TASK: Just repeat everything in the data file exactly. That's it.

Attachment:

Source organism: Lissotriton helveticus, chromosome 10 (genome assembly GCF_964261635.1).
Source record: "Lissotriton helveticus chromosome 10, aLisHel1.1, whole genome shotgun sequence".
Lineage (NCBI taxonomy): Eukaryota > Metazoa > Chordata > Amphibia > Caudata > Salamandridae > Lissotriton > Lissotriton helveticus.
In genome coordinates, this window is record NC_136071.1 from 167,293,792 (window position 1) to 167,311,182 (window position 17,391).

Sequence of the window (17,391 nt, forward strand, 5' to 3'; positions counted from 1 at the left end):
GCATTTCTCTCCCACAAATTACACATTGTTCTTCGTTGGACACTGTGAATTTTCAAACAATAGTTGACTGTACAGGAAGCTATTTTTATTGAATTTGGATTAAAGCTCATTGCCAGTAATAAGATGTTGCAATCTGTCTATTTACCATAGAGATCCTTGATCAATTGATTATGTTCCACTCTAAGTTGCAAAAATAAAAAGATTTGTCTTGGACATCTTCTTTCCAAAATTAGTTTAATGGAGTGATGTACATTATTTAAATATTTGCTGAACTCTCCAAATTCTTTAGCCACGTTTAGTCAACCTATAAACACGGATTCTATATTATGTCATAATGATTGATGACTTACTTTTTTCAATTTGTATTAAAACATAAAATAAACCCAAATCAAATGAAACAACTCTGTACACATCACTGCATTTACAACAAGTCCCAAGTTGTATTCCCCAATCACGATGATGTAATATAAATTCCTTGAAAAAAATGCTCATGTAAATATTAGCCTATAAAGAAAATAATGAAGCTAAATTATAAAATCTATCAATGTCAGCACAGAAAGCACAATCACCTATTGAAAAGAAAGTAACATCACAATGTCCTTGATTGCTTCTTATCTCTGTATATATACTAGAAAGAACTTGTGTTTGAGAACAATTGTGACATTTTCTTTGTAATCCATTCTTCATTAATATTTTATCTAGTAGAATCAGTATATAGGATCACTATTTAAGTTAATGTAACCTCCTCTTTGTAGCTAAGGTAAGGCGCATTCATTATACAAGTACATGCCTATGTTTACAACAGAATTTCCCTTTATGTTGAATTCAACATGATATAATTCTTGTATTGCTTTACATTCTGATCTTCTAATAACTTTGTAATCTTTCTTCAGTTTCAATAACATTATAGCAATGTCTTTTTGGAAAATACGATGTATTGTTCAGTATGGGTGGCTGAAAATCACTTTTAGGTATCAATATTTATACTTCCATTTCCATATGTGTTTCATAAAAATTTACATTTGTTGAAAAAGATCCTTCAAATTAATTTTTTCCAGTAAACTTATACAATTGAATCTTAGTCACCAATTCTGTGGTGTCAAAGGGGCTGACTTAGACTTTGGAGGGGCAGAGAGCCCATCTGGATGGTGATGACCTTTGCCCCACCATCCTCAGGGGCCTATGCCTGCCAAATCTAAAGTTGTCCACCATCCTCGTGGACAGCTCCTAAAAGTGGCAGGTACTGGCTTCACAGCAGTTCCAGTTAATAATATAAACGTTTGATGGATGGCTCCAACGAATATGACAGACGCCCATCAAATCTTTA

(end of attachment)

Source organism: Lissotriton helveticus, chromosome 10 (genome assembly GCF_964261635.1).
Source record: "Lissotriton helveticus chromosome 10, aLisHel1.1, whole genome shotgun sequence".
Lineage (NCBI taxonomy): Eukaryota > Metazoa > Chordata > Amphibia > Caudata > Salamandridae > Lissotriton > Lissotriton helveticus.
In genome coordinates, this window is record NC_136071.1 from 167,293,792 (window position 1) to 167,311,182 (window position 17,391).

Sequence of the window (17,391 nt, forward strand, 5' to 3'; positions counted from 1 at the left end):
GCATTTCTCTCCCACAAATTACACATTGTTCTTCGTTGGACACTGTGAATTTTCAAACAATAGTTGACTGTACAGGAAGCTATTTTTATTGAATTTGGATTAAAGCTCATTGCCAGTAATAAGATGTTGCAATCTGTCTATTTACCATAGAGATCCTTGATCAATTGATTATGTTCCACTCTAAGTTGCAAAAATAAAAAGATTTGTCTTGGACATCTTCTTTCCAAAATTAGTTTAATGGAGTGATGTACATTATTTAAATATTTGCTGAACTCTCCAAATTCTTTAGCCACGTTTAGTCAACCTATAAACACGGATTCTATATTATGTCATAATGATTGATGACTTACTTTTTTCAATTTGTATTAAAACATAAAATAAACCCAAATCAAATGAAACAACTCTGTACACATCACTGCATTTACAACAAGTCCCAAGTTGTATTCCCCAATCACGATGATGTAATATAAATTCCTTGAAAAAAATGCTCATGTAAATATTAGCCTATAAAGAAAATAATGAAGCTAAATTATAAAATCTATCAATGTCAGCACAGAAAGCACAATCACCTATTGAAAAGAAAGTAACATCACAATGTCCTTGATTGCTTCTTATCTCTGTATATATACTAGAAAGAACTTGTGTTTGAGAACAATTGTGACATTTTCTTTGTAATCCATTCTTCATTAATATTTTATCTAGTAGAATCAGTATATAGGATCACTATTTAAGTTAATGTAACCTCCTCTTTGTAGCTAAGGTAAGGCGCATTCATTATACAAGTACATGCCTATGTTTACAACAGAATTTCCCTTTATGTTGAATTCAACATGATATAATTCTTGTATTGCTTTACATTCTGATCTTCTAATAACTTTGTAATCTTTCTTCAGTTTCAATAACATTATAGCAATGTCTTTTTGGAAAATACGATGTATTGTTCAGTATGGGTGGCTGAAAATCACTTTTAGGTATCAATATTTATACTTCCATTTCCATATGTGTTTCATAAAAATTTACATTTGTTGAAAAAGATCCTTCAAATTAATTTTTTCCAGTAAACTTATACAATTGAATCTTAGTCACCAATTCTGTGGTGTCAAAGGGGCTGACTTAGACTTTGGAGGGGCAGAGAGCCCATCTGGATGGTGATGACCTTTGCCCCACCATCCTCAGGGGCCTATGCCTGCCAAATCTAAAGTTGTCCACCATCCTCGTGGACAGCTCCTAAAAGTGGCAGGTACTGGCTTCACAGCAGTTCCAGTTAATAATATAAACGTTTGATGGATGGCTCCAACGAATATGACAGACGCCCATCAAATCTTTA